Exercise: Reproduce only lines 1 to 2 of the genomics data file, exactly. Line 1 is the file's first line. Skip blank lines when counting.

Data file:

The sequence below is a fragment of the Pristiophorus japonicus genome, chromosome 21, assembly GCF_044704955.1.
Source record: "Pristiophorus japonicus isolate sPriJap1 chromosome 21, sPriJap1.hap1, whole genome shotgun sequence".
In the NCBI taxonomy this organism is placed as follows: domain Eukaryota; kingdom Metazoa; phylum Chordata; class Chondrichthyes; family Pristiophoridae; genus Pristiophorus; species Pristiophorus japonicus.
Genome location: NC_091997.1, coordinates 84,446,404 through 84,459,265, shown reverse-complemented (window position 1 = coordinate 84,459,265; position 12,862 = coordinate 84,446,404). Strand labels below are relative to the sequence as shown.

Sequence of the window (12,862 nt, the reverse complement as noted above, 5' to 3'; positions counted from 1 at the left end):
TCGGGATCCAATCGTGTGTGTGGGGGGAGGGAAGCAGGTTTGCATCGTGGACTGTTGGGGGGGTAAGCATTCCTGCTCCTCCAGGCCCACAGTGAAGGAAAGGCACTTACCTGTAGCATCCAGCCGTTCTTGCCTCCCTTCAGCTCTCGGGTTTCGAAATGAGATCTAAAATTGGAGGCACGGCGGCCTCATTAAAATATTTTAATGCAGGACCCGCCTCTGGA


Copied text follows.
The sequence below is a fragment of the Pristiophorus japonicus genome, chromosome 21, assembly GCF_044704955.1.
Source record: "Pristiophorus japonicus isolate sPriJap1 chromosome 21, sPriJap1.hap1, whole genome shotgun sequence".